November 05, 2013

The rise and rise of ColdFusion-driven breaches

IStock_000004850249SmallYesterday, Brian Krebs wrote an article on how several high end car/limousine service companies were breached and customer information was stolen. This resonated very strongly since some of the victims were celebrities, lawmakers and top executives. Krebs notes that the vulnerable component in those sites is identified as the ColdFusion web application platform.

Some of you may remember an article by SC Magazine from May this year, where a ColdFusion vulnerability was the breach vector that resulted in 160,000 Social Security Numbers (SSN) being stolen from Washington state Administrative Office of the Courts (AOC).

Also, an article on InformationWeek from August this year covered a data breach with the Department of Energy (DOE) where personal information of 14,000 employees was compromised. The system breached was written in ColdFusion and was developed by a third party company.

Why this matters?

ColdFusion induced breaches are definetly on the rise, which teaches us that hackers and security researchers are looking into this platform more and more as a green field for hacking endeavors.

As more companies are becoming security aware, we would like to believe that the trivial security gaps become  harder to find and easier to deal with. However this breeds an uprising technique within the hacking community, which is – finding an auxiliary functionality that is supposed to be used indirectly only by an administrator of the specific system, but in fact can be used by a hacker.

If we look into one of the more interesting ColdFusion vulnerabilities (can be found here) that is exactly the case. It is a vulnerability that uses administrative function that isn’t properly hardened within the platform.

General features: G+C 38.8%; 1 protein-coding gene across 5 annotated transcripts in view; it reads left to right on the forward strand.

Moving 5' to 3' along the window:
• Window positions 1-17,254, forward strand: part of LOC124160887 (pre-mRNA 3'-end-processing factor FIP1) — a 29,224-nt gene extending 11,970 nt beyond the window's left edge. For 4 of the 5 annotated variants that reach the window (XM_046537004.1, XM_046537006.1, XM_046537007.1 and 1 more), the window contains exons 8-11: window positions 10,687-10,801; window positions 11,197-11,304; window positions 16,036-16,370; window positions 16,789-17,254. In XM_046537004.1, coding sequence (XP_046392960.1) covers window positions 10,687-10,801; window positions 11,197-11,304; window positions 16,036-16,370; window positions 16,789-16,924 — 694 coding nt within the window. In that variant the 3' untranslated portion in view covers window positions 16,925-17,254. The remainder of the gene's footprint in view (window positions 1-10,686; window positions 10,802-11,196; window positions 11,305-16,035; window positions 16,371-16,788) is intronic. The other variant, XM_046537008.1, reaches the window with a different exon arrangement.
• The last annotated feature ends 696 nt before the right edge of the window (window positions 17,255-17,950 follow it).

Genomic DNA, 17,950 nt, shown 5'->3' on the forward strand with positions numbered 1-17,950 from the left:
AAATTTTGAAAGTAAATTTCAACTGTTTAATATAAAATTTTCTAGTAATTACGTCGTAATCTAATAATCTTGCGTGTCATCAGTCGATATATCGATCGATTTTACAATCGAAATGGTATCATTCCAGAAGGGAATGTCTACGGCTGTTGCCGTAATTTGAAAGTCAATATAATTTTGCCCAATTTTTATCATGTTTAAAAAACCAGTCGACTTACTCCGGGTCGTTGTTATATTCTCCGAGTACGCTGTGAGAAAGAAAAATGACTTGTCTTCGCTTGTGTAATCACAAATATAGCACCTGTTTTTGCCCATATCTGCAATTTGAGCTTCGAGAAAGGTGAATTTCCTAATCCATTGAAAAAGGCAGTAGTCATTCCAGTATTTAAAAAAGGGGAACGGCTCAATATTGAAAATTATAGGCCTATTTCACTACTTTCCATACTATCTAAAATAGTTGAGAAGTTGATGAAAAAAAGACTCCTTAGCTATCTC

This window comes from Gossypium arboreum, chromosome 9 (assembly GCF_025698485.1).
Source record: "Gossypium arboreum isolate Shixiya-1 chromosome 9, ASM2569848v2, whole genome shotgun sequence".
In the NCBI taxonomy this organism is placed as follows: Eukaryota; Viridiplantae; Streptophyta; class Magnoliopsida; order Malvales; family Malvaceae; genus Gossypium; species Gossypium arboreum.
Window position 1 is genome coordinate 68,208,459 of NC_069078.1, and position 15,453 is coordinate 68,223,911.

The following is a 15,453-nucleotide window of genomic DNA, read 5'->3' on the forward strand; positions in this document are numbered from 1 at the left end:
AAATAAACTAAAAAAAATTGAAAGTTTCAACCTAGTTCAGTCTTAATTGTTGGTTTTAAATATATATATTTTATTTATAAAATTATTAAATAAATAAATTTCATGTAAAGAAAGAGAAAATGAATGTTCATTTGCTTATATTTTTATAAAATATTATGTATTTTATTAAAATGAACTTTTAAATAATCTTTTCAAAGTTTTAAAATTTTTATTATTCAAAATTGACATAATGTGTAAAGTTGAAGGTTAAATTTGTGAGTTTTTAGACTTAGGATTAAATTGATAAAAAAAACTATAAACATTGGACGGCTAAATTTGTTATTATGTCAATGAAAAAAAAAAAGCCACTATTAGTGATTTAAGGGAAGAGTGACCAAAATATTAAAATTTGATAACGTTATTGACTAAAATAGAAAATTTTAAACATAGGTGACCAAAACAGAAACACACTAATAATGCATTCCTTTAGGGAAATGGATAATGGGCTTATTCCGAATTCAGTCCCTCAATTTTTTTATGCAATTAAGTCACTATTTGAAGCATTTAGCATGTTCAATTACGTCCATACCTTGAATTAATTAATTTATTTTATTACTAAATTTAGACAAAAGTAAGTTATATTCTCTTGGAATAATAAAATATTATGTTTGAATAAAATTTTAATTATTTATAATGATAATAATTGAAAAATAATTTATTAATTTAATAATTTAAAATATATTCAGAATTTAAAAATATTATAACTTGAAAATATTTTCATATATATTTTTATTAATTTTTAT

What can companies do?

  1. Patch. Although difficult in production, patching to latest versions and latest security patches usually will help fix the problem sooner rather than later
  2. Educate yourself. Knowing the platforms that you have, the platforms that are used by third party companies/solutions that you work with – is key in understanding your security posture
  3. Install a Web Application Firewall. As we believe that these types of attacks are up and coming, we invest lots of our security research efforts into identifying them and blocking them before they hit the servers

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Nice overview. Almost every CF vulnerability inherent in the platform (0-day) is in the web-based administrator-- a function that lockdown guides tell you to never leave exposed to the public. Even though this has been a "busy" year for CF and hackers, Adobe has fixed every 0-day with an official patch within weeks of it being reported which is commendable.

Unfortunately, far too many large organizations using CF for it's enterprise integrations fail to keep current on upgrades, patches, and server hardening like you mentioned. This lack of due diligence by sysadmins has in turn marred CF's reputation.

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